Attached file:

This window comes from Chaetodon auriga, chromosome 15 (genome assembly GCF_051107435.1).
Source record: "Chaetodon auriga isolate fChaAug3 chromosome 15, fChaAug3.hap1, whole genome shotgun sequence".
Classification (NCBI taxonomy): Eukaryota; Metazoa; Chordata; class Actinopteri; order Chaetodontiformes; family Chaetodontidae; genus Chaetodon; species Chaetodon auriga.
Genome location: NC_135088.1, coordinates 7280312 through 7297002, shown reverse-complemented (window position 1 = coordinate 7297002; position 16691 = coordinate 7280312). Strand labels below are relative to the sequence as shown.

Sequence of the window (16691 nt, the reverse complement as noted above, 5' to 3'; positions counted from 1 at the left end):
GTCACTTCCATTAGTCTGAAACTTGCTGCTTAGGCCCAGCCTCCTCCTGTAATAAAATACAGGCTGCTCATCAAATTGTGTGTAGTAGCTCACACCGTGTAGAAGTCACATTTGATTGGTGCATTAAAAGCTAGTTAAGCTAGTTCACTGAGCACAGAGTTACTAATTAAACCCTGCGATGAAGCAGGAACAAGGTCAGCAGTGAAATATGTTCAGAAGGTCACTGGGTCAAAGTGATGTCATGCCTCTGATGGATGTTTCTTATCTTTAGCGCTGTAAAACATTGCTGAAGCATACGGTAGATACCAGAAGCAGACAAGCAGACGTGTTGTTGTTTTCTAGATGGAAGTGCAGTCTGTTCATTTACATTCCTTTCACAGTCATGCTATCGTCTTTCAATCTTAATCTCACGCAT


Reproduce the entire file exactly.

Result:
This window comes from Chaetodon auriga, chromosome 15 (genome assembly GCF_051107435.1).
Source record: "Chaetodon auriga isolate fChaAug3 chromosome 15, fChaAug3.hap1, whole genome shotgun sequence".
Classification (NCBI taxonomy): Eukaryota; Metazoa; Chordata; class Actinopteri; order Chaetodontiformes; family Chaetodontidae; genus Chaetodon; species Chaetodon auriga.
Genome location: NC_135088.1, coordinates 7280312 through 7297002, shown reverse-complemented (window position 1 = coordinate 7297002; position 16691 = coordinate 7280312). Strand labels below are relative to the sequence as shown.

Sequence of the window (16691 nt, the reverse complement as noted above, 5' to 3'; positions counted from 1 at the left end):
GTCACTTCCATTAGTCTGAAACTTGCTGCTTAGGCCCAGCCTCCTCCTGTAATAAAATACAGGCTGCTCATCAAATTGTGTGTAGTAGCTCACACCGTGTAGAAGTCACATTTGATTGGTGCATTAAAAGCTAGTTAAGCTAGTTCACTGAGCACAGAGTTACTAATTAAACCCTGCGATGAAGCAGGAACAAGGTCAGCAGTGAAATATGTTCAGAAGGTCACTGGGTCAAAGTGATGTCATGCCTCTGATGGATGTTTCTTATCTTTAGCGCTGTAAAACATTGCTGAAGCATACGGTAGATACCAGAAGCAGACAAGCAGACGTGTTGTTGTTTTCTAGATGGAAGTGCAGTCTGTTCATTTACATTCCTTTCACAGTCATGCTATCGTCTTTCAATCTTAATCTCACGCAT